The Home Composter

How to Compost

Compost safely

Your compost ingredients

Empty your compost bin

To turn or not to turn?

How long to compost?

Worms & Wormeries

Composting in a Bag

Compost kitchen waste

Prickly prunings

Weeds and weeds

Too much grass

Leaves for Leafmould

Leaflets to download
Unwelcome Guests


Composting demonstrated


How to use spent compost and raw kitchen waste to grow healthy plants Ė even if you donít have a garden.
We often grow plants in containers and, by the end of autumn, nutrients in the compost have all been used up. It is possible to spread the compost round the garden, using it as soil conditioner or as a mulch, but you often don't have enough space in the garden for this and you need to get rid of the compost somehow. And some gardeners only have a courtyard, basement or balcony and no soil at all.
Sometimes it is possible, with the addition of some slow release fertiliser, to grow a non hungry crop like cut and come again salad in the old compost, but this simply delays the problem of how to dispose of it.

Composting in a BagSo mix raw kitchen scraps with spent commercial compost.
1. Use an empty plastic bag, possibly the one you bought your compost in.
2. Add in a layer of raw kitchen scraps, whatever you have available.
3. Sprinkle a small handful of compost activator over the fruit and vegetables. This introduces the bacteria that break down the scraps.
4. Cover this with a thick layer of spent commercial compost. Don't worry about rootballs. Break them up as best you can and the roots will gradually rot down with everything else.
5. Keep adding alternate layers of scraps and activator and compost till the bag is full.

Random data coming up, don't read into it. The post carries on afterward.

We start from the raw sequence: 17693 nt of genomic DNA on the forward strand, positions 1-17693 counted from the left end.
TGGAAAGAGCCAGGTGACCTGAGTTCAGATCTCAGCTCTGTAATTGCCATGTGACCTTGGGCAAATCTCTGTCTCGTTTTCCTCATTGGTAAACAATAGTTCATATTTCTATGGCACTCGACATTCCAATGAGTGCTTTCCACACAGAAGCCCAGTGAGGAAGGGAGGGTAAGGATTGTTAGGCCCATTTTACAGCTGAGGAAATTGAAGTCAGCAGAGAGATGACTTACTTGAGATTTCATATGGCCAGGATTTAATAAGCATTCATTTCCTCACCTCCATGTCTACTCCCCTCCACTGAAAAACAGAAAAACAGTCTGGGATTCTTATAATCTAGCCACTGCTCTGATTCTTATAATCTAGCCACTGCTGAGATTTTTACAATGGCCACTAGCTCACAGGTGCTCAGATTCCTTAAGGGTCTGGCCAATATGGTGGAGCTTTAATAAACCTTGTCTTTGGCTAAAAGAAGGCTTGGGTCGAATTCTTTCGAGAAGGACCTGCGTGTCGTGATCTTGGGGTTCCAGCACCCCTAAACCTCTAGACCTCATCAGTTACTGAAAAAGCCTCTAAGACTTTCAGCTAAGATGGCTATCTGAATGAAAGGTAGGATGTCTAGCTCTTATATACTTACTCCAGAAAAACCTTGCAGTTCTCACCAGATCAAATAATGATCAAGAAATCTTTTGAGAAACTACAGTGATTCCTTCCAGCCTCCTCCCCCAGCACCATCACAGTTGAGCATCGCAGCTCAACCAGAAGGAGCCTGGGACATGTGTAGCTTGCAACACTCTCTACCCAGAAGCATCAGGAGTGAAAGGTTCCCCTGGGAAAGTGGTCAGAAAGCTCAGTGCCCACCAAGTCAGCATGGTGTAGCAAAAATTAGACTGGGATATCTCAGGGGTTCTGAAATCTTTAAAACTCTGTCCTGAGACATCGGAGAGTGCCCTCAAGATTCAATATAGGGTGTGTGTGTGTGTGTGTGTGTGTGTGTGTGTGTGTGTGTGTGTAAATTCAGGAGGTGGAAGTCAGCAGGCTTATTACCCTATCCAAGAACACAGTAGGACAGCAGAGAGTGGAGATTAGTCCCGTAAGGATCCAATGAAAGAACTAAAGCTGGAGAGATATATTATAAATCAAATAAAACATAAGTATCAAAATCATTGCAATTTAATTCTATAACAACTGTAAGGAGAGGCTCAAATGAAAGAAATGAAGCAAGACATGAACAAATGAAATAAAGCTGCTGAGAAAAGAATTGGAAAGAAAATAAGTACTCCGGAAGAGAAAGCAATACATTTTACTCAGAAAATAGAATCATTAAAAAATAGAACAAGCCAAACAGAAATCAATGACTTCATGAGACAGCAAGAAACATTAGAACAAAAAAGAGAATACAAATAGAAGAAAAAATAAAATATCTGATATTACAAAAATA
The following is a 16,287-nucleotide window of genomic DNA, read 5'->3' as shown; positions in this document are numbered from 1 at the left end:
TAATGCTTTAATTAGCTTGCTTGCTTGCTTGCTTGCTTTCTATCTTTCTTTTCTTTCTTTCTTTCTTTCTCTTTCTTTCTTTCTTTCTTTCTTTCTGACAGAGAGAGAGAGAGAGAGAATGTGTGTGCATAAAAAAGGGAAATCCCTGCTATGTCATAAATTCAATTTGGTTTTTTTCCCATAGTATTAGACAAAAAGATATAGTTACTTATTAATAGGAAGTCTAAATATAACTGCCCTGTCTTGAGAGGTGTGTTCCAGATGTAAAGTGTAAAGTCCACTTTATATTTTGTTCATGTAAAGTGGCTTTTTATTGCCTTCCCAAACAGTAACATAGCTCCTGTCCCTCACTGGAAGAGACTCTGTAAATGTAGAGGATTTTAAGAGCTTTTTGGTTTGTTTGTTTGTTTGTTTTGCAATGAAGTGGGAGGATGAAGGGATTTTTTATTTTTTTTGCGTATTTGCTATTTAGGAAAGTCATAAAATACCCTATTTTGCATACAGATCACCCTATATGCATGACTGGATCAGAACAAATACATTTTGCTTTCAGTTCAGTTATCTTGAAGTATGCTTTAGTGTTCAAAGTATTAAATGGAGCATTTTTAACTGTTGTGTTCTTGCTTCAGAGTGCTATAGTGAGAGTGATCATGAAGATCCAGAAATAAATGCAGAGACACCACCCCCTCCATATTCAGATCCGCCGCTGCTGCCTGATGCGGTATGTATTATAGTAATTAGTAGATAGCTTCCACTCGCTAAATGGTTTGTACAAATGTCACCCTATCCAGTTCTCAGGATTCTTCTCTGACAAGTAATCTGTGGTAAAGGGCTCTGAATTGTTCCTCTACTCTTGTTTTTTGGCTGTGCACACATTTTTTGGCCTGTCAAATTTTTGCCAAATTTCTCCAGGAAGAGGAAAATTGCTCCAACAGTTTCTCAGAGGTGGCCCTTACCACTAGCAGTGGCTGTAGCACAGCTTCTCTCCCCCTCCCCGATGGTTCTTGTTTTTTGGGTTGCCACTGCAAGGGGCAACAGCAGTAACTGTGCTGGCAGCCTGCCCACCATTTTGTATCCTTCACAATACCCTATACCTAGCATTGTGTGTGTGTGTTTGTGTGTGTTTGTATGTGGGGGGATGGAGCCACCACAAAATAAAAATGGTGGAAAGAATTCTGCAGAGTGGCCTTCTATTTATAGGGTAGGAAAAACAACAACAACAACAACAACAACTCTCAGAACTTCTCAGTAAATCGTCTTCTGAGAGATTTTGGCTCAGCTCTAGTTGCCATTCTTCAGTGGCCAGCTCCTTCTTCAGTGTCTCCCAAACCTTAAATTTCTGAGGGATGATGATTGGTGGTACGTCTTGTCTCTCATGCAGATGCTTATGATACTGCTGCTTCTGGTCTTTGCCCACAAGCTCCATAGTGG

6. Tie the bag firmly and leave for a few months in an out of the way, frost free place like a shed or sheltered corner.
7. This process adds nutrients and structure to the spent compost, so lets you use it again.
8. Mix this with new commercial or home made compost, 50:50.

The dry spent compost should soak up some of the surplus liquid from the kitchen scraps, so don't make holes in the bag for drainage. Apart from anything else, a leaky bag would make a nasty and smelly mess. Each addition of spent compost will absorb any remaining wetness.
Composting in a bag makes good use of kitchen scraps and spent commercial compost and saves you money.

Other seasonal tips you might find useful:
Recycle your Christmas decorations and use them in the garden.
Composting in the snow
Warm up your compost in the spring
Using your compost - make the most of your composting efforts
Use your compost in spring
Making your own compost mixes
Dealing with the Autumn Clearing - shredding and more
Is your compost slimy and smelly? - solve the problem.
Restarting your home compost bin in the spring.
Making the most of your compost bin in summer.
Composting in autumn means dealing with heaps of leaves and piles of prunings
Winter Composting - What to do when your home compost bin is working too slowly
Solve the problem of a cold, stuck compost bin.
Make your own liquid feeds from comfrey and nettles
Composting lawn clippings that have been treated with herbicide

Composting problem?
 Contact us if you would like us to answer your query. We'll try to give a helpful answer!

This page is sponsored by Scottish Borders Councilsbc logo

More information about recycling can be found on :
 Scottish Borders Council Reduce Reuse Recyclewaste aware logo

IAlso try Zero Waste Scotland